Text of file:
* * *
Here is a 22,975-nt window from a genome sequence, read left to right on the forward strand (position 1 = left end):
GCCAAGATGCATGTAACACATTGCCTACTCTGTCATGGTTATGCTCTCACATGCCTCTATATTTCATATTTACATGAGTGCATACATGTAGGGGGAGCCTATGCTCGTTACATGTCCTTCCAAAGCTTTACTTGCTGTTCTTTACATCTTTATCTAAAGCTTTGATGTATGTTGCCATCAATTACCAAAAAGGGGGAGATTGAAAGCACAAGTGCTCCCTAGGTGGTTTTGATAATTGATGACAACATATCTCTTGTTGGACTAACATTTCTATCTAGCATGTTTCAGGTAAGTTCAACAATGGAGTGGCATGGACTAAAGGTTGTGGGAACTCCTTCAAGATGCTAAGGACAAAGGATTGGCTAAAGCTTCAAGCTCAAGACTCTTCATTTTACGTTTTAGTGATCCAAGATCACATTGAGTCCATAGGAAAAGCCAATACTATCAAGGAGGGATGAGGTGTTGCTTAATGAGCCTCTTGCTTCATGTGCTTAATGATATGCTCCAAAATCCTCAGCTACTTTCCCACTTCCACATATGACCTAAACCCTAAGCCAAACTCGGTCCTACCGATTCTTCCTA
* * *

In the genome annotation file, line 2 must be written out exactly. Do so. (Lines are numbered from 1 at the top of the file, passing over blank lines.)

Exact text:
GCCAAGATGCATGTAACACATTGCCTACTCTGTCATGGTTATGCTCTCACATGCCTCTATATTTCATATTTACATGAGTGCATACATGTAGGGGGAGCCTATGCTCGTTACATGTCCTTCCAAAGCTTTACTTGCTGTTCTTTACATCTTTATCTAAAGCTTTGATGTATGTTGCCATCAATTACCAAAAAGGGGGAGATTGAAAGCACAAGTGCTCCCTAGGTGGTTTTGATAATTGATGACAACATATCTCTTGTTGGACTAACATTTCTATCTAGCATGTTTCAGGTAAGTTCAACAATGGAGTGGCATGGACTAAAGGTTGTGGGAACTCCTTCAAGATGCTAAGGACAAAGGATTGGCTAAAGCTTCAAGCTCAAGACTCTTCATTTTACGTTTTAGTGATCCAAGATCACATTGAGTCCATAGGAAAAGCCAATACTATCAAGGAGGGATGAGGTGTTGCTTAATGAGCCTCTTGCTTCATGTGCTTAATGATATGCTCCAAAATCCTCAGCTACTTTCCCACTTCCACATATGACCTAAACCCTAAGCCAAACTCGGTCCTACCGATTCTTCCTA